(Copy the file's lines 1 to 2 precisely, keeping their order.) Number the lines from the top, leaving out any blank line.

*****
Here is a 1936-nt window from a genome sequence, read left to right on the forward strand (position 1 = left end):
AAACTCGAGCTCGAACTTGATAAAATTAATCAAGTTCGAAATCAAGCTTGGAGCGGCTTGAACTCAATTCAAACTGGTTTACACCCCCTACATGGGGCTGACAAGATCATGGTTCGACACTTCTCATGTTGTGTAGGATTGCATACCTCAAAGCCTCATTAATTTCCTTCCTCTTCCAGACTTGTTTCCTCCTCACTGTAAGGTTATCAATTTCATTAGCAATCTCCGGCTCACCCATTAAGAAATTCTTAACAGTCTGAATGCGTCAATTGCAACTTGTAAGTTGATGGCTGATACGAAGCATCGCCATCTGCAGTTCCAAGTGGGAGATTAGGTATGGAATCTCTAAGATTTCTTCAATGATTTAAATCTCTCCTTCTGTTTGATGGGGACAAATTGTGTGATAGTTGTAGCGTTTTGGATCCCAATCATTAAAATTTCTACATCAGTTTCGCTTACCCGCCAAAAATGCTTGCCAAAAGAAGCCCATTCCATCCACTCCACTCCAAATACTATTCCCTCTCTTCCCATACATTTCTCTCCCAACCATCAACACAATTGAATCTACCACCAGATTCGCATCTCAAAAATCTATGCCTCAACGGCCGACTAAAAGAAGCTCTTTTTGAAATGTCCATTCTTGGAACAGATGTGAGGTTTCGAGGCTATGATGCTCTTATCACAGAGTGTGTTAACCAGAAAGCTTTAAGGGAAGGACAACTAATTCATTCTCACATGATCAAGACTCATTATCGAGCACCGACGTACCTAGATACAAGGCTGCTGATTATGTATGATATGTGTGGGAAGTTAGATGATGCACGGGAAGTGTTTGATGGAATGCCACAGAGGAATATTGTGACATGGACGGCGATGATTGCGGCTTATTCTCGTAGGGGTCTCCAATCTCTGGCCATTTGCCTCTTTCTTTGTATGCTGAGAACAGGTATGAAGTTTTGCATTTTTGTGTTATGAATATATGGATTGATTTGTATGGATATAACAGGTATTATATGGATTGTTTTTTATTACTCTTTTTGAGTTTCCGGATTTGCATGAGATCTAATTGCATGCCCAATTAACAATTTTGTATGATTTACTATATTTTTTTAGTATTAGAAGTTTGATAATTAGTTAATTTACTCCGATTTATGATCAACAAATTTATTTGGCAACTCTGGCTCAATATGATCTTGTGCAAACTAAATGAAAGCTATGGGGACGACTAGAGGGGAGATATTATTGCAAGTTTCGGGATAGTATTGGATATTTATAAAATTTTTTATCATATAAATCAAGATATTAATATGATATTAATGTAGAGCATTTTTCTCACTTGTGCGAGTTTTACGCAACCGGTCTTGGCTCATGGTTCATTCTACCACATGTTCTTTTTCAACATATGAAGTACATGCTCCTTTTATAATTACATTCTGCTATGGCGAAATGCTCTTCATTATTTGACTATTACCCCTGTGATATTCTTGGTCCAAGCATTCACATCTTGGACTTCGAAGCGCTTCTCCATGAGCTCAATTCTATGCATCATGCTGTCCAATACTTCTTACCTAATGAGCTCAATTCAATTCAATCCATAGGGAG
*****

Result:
Here is a 1936-nt window from a genome sequence, read left to right on the forward strand (position 1 = left end):
AAACTCGAGCTCGAACTTGATAAAATTAATCAAGTTCGAAATCAAGCTTGGAGCGGCTTGAACTCAATTCAAACTGGTTTACACCCCCTACATGGGGCTGACAAGATCATGGTTCGACACTTCTCATGTTGTGTAGGATTGCATACCTCAAAGCCTCATTAATTTCCTTCCTCTTCCAGACTTGTTTCCTCCTCACTGTAAGGTTATCAATTTCATTAGCAATCTCCGGCTCACCCATTAAGAAATTCTTAACAGTCTGAATGCGTCAATTGCAACTTGTAAGTTGATGGCTGATACGAAGCATCGCCATCTGCAGTTCCAAGTGGGAGATTAGGTATGGAATCTCTAAGATTTCTTCAATGATTTAAATCTCTCCTTCTGTTTGATGGGGACAAATTGTGTGATAGTTGTAGCGTTTTGGATCCCAATCATTAAAATTTCTACATCAGTTTCGCTTACCCGCCAAAAATGCTTGCCAAAAGAAGCCCATTCCATCCACTCCACTCCAAATACTATTCCCTCTCTTCCCATACATTTCTCTCCCAACCATCAACACAATTGAATCTACCACCAGATTCGCATCTCAAAAATCTATGCCTCAACGGCCGACTAAAAGAAGCTCTTTTTGAAATGTCCATTCTTGGAACAGATGTGAGGTTTCGAGGCTATGATGCTCTTATCACAGAGTGTGTTAACCAGAAAGCTTTAAGGGAAGGACAACTAATTCATTCTCACATGATCAAGACTCATTATCGAGCACCGACGTACCTAGATACAAGGCTGCTGATTATGTATGATATGTGTGGGAAGTTAGATGATGCACGGGAAGTGTTTGATGGAATGCCACAGAGGAATATTGTGACATGGACGGCGATGATTGCGGCTTATTCTCGTAGGGGTCTCCAATCTCTGGCCATTTGCCTCTTTCTTTGTATGCTGAGAACAGGTATGAAGTTTTGCATTTTTGTGTTATGAATATATGGATTGATTTGTATGGATATAACAGGTATTATATGGATTGTTTTTTATTACTCTTTTTGAGTTTCCGGATTTGCATGAGATCTAATTGCATGCCCAATTAACAATTTTGTATGATTTACTATATTTTTTTAGTATTAGAAGTTTGATAATTAGTTAATTTACTCCGATTTATGATCAACAAATTTATTTGGCAACTCTGGCTCAATATGATCTTGTGCAAACTAAATGAAAGCTATGGGGACGACTAGAGGGGAGATATTATTGCAAGTTTCGGGATAGTATTGGATATTTATAAAATTTTTTATCATATAAATCAAGATATTAATATGATATTAATGTAGAGCATTTTTCTCACTTGTGCGAGTTTTACGCAACCGGTCTTGGCTCATGGTTCATTCTACCACATGTTCTTTTTCAACATATGAAGTACATGCTCCTTTTATAATTACATTCTGCTATGGCGAAATGCTCTTCATTATTTGACTATTACCCCTGTGATATTCTTGGTCCAAGCATTCACATCTTGGACTTCGAAGCGCTTCTCCATGAGCTCAATTCTATGCATCATGCTGTCCAATACTTCTTACCTAATGAGCTCAATTCAATTCAATCCATAGGGAG